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Magnus Cort was king for the day on Sunday.
The Dane took his polka dot jersey on a 130km solo adventure on stage 3 of the Tour de France and played champion in front of thousands of raucous local spectators.
“It was one of the best days of my career,” Cort said after the stage. “This is a day that I will remember forever. Being out there alone with all of those people, the Danish flags, was truly something special. It was really a lot of fun and I enjoyed it a lot.”
Cort struck out as soon as the race left Vejle and scooped a full haul of climber points, padding the KoM lead he amassed with his aggressive day in the break on Saturday.
He’s likely to keep his dotted prize through until Thursday and its sharp Longwy kick or Friday and its trip to the Belles Filles summit.
“It’s always huge to do something in the Tour,” Cort said. “To be two days in the break and be in the mountains jersey in Denmark, it’s been a dream for me.”
Cort is one of 10 Danes at this year’s Tour. The bike-mad nation came out en masse for three days of celebration of its delayed grand départ.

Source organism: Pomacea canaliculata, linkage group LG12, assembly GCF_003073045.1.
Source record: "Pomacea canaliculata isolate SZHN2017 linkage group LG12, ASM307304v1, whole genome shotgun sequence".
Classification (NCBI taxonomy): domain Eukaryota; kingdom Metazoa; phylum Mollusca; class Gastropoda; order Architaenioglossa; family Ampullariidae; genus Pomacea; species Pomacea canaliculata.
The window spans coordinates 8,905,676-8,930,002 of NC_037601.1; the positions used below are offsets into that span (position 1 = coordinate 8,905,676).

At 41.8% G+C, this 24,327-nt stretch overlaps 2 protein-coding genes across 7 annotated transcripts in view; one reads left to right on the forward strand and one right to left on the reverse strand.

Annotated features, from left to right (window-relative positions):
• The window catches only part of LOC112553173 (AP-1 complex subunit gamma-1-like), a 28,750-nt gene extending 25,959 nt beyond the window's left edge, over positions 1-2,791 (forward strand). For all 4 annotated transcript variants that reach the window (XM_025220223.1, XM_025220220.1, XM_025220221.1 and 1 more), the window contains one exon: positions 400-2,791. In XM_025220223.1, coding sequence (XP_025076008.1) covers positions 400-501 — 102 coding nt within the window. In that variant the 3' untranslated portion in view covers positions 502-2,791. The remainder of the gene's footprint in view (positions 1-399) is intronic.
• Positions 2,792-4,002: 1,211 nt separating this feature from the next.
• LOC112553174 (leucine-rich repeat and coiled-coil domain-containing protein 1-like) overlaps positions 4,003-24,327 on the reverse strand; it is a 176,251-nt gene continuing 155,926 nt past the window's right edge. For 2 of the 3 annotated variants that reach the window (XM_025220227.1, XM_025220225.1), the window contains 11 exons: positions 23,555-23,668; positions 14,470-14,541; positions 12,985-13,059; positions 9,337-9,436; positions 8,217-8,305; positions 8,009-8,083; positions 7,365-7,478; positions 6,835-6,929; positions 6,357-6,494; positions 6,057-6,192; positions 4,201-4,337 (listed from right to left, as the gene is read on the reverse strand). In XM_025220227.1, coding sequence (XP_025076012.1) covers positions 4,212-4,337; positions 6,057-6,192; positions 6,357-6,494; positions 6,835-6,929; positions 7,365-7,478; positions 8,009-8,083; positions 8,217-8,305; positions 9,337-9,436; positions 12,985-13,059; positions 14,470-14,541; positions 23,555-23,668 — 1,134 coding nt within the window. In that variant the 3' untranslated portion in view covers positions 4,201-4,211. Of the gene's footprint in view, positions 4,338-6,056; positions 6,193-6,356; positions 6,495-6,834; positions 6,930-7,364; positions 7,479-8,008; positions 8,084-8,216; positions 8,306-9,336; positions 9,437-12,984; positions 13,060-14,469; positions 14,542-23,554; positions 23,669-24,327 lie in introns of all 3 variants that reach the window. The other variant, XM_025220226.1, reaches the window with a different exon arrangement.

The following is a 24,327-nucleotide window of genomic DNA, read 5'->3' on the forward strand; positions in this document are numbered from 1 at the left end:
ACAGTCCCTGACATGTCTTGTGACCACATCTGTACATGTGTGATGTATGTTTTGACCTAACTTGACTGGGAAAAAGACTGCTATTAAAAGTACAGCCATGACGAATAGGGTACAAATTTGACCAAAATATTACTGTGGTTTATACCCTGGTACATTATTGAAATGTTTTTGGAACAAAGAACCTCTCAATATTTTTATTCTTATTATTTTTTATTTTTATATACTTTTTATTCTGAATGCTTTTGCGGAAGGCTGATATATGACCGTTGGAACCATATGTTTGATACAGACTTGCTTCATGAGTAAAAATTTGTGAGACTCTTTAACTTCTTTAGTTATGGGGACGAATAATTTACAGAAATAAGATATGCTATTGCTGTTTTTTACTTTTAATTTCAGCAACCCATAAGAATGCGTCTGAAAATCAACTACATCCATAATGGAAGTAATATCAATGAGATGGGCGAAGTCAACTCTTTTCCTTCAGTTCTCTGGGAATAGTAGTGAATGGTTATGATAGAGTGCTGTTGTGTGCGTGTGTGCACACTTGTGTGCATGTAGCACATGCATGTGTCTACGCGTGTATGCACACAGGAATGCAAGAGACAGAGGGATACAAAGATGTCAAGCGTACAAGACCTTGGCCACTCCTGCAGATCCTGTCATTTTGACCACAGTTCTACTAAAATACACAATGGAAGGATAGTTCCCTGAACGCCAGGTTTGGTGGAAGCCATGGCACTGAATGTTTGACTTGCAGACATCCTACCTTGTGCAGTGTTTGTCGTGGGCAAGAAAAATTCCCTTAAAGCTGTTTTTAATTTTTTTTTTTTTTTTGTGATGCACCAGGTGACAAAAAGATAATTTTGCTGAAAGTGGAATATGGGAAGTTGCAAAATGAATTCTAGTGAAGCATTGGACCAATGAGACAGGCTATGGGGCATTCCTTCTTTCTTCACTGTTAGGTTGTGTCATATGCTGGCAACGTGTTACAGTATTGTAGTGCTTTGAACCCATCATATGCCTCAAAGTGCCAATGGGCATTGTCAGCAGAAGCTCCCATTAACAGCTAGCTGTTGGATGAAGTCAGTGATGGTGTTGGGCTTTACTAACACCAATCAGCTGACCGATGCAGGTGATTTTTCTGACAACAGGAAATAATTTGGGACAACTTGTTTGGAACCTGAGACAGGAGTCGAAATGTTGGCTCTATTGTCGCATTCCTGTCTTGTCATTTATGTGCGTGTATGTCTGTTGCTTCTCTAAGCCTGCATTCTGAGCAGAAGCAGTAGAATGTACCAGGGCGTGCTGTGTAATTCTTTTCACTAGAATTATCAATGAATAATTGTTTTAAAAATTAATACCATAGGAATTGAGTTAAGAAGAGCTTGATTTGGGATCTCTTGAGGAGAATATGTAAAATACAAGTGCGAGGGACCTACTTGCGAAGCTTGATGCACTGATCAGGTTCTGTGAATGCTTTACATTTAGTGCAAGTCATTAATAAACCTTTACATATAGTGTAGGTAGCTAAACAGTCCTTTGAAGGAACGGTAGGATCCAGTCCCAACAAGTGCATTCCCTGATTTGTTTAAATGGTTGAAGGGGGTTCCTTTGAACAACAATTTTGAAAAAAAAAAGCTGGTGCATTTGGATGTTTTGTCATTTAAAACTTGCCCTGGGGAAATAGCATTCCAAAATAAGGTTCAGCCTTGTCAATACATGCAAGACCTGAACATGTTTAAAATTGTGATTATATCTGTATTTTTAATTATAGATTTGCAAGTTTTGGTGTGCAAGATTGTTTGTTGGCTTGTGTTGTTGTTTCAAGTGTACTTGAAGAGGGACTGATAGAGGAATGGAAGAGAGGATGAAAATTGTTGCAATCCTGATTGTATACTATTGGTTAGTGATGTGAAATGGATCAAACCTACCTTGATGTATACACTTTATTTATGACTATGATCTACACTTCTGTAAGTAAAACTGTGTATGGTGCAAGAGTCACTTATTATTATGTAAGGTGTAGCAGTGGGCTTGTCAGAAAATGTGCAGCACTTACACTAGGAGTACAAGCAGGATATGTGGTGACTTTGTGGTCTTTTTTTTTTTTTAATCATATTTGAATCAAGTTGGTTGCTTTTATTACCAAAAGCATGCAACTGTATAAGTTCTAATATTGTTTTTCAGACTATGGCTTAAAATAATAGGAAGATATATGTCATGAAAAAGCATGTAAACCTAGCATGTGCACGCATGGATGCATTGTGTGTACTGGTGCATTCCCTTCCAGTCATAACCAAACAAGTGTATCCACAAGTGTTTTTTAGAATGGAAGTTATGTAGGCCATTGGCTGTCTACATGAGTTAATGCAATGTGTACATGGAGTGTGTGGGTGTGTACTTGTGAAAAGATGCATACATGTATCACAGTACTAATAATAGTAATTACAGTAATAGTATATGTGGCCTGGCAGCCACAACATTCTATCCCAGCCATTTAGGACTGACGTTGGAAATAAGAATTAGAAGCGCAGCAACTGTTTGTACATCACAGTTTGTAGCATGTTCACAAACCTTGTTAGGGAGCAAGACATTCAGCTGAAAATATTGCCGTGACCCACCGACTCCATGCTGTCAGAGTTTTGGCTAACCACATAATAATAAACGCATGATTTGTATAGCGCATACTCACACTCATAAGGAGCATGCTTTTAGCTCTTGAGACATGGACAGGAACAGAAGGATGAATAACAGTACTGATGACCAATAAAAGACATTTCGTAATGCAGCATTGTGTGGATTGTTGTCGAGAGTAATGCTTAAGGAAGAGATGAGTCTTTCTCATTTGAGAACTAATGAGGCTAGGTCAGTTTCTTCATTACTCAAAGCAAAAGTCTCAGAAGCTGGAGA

“I couldn’t get bored out there with all the people cheering me on,” Cort said. “I’d never been on a solo break like that. It was a huge day out. There was a lot of wind, but a crowd like that gives you energy.
“It’s been unbelievable, these last three days in Denmark. I never imagined it would be this big. It seems like a lot of the Danish spectators are very happy to have been visited by the Tour.”
⛰ Just listen to that crowd… One more KOM point for 🇩🇰 @MagnusCort who secures his polka dot jersey. ⚪🔴
— Tour de France™ (@LeTour) July 3, 2022
Cort put polka dots on the Danish flag for almost three hours Sunday.
A shooting incident in a Copenhagen mall put a tragic stop to the Danish delight later that afternoon. EF Education-EasyPost was likely already preparing for a late flight to France by that point, where Cort will continue his reign as king of the mountains on Tuesday.
Powless poised, Urán going down in Danish départ
Denmark wasn’t as kind to Rigoberto Urán as it was to Cort.
The Colombian veteran was slow out of the start gate in the opening Copenhagen TT, was victim of a crash on the Great Belt bridges Saturday, and lost more time in another late pile-up Sunday. At two minutes back, Urán’s GC challenge hit a pot-hole before he even got to France.
Meanwhile, rising U.S. all-rounder Neilson Powless is poised at 55 seconds, 41 back on reference rider and defending champion Tadej Pogačar.
The cobbles of stage 5 on Wednesday and the Tour’s first mountaintop finish on the gravelly final at Les Planche des Belles Filles on Friday could prove decisive in EF Education-EasyPost’s focus for the rest of the race – and could call time on Cort’s reign as mountain king.